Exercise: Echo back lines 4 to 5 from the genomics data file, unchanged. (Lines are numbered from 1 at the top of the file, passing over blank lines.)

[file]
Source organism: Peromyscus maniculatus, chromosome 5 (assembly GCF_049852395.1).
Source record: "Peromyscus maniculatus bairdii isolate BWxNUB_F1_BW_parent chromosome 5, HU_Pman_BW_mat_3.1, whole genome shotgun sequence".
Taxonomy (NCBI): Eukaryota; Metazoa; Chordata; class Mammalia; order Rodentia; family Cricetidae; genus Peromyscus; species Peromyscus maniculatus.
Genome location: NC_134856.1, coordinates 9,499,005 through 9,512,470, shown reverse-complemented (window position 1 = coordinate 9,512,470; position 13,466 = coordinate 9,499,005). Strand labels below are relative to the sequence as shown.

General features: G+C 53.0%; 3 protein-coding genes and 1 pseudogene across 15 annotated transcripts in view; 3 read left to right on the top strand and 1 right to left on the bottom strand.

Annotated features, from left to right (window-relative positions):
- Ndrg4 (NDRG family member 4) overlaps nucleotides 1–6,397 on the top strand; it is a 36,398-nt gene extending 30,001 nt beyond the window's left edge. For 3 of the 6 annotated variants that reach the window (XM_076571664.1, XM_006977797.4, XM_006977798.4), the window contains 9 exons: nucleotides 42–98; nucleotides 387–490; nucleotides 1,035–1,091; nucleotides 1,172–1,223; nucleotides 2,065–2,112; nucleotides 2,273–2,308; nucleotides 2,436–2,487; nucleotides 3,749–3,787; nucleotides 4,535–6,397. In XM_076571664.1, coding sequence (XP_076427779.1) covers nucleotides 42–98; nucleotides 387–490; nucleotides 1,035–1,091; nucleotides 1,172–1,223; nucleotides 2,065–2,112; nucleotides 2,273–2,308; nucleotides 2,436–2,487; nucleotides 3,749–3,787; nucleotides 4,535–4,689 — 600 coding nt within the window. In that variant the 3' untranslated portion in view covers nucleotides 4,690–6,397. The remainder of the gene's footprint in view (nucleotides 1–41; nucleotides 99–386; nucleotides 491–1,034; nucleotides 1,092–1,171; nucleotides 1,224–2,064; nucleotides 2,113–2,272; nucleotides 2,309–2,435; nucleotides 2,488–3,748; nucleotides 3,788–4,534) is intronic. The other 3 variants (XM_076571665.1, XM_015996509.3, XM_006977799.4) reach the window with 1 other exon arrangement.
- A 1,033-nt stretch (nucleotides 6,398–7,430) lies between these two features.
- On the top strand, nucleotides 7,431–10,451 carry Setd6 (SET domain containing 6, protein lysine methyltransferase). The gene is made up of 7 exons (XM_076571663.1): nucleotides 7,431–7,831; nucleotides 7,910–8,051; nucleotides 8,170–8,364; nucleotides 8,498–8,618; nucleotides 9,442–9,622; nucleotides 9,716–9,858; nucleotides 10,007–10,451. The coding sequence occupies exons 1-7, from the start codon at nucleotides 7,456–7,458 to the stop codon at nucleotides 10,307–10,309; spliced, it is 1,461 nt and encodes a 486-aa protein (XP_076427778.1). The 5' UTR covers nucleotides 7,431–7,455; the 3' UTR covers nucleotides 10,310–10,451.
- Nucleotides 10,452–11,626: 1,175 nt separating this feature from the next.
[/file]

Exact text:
Genome location: NC_134856.1, coordinates 9,499,005 through 9,512,470, shown reverse-complemented (window position 1 = coordinate 9,512,470; position 13,466 = coordinate 9,499,005). Strand labels below are relative to the sequence as shown.

General features: G+C 53.0%; 3 protein-coding genes and 1 pseudogene across 15 annotated transcripts in view; 3 read left to right on the top strand and 1 right to left on the bottom strand.